Mexican-American Sociologists On Long-Term Mexican-American Underachievement

The sociologists who authored the major Generations of Exclusion study tracking two generations of Mexican-American families in Los Angeles and San Antonio from 1965 to 2000 (which I reviewed for VDARE) write to the New York Times:

Mexican Immigrants

To the Editor:

Re “Hispanics, the New Italians,” by David Leonhardt (Sunday Review, April 21), and “When Assimilation Stalls,” by Ross Douthat (column, April 28):

In our book “Generations of Exclusion,” we show that the descendants of Mexicans do not experience the steady progress into the third and fourth generations that has been documented for those of European ancestry.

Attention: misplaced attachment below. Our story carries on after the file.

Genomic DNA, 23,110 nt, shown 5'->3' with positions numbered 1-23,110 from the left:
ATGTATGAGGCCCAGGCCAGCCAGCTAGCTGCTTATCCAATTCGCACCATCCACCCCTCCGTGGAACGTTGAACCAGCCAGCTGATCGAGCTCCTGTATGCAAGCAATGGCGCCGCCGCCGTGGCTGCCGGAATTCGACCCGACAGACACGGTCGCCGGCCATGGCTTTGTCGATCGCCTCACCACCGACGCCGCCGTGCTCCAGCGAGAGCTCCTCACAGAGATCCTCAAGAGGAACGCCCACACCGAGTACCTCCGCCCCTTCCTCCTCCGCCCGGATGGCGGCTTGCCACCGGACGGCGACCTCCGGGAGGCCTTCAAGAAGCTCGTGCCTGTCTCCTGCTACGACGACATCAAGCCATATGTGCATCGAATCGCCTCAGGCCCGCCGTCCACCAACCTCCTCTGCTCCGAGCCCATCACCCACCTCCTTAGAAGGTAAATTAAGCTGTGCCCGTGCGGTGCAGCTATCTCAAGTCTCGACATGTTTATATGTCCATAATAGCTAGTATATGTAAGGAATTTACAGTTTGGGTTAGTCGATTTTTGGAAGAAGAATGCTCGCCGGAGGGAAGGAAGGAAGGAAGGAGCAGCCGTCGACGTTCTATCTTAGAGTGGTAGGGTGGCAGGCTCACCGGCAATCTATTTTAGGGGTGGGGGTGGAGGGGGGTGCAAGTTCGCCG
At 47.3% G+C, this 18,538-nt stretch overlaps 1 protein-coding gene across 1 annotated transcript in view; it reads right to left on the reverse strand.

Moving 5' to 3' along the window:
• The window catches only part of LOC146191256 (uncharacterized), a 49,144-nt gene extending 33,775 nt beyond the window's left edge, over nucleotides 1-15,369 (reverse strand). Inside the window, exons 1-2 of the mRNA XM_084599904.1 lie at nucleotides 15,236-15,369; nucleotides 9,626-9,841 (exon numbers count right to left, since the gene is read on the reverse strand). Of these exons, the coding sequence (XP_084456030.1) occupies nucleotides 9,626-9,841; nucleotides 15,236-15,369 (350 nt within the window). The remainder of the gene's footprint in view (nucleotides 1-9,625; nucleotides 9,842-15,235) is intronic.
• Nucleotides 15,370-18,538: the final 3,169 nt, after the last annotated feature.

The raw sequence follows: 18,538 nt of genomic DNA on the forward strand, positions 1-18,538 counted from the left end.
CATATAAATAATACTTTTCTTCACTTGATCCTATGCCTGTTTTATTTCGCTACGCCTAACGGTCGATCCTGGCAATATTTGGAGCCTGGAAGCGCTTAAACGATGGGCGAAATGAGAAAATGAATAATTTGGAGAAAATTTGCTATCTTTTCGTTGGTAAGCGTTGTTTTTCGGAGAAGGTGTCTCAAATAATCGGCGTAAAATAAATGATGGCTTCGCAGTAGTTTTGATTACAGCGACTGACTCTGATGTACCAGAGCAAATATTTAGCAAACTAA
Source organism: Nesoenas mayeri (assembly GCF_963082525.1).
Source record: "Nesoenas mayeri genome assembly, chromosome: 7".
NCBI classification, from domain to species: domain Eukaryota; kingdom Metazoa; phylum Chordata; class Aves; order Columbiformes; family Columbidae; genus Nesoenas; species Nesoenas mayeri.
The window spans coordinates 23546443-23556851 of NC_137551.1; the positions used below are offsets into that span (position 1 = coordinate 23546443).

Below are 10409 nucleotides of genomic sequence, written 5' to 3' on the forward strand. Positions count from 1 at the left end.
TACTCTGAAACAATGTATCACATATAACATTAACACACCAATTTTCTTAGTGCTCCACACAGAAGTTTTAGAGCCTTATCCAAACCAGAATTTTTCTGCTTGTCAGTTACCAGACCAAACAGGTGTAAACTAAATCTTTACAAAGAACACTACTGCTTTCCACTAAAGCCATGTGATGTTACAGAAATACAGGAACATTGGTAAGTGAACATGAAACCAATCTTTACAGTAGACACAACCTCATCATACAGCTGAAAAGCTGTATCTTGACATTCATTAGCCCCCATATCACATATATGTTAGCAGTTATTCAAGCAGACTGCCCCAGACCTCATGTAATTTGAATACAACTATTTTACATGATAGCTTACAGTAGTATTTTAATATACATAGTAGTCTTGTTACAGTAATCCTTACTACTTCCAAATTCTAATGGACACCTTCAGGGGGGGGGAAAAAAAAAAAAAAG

Throughout the 20th century, Mexicans immigrated primarily to fill low-wage jobs and have been held in low regard, a status shared by many of their descendants. Although many Mexican-Americans do well, too many do not pursue education because they attend low-quality schools or receive the brunt of negative expectations by educators.

Mexicans and other Latinos — especially Salvadorans, Puerto Ricans and Dominicans — also appear to share similar experiences and a nonwhite status that in effect racializes them and channels them into the lowest sectors of our society.

The solution to poor treatment of immigrants is not to exclude them but to improve educational conditions for all!

Los Angeles, April 28, 2013

The writers are professors of sociology at the University of California, Los Angeles, and Princeton, respectively.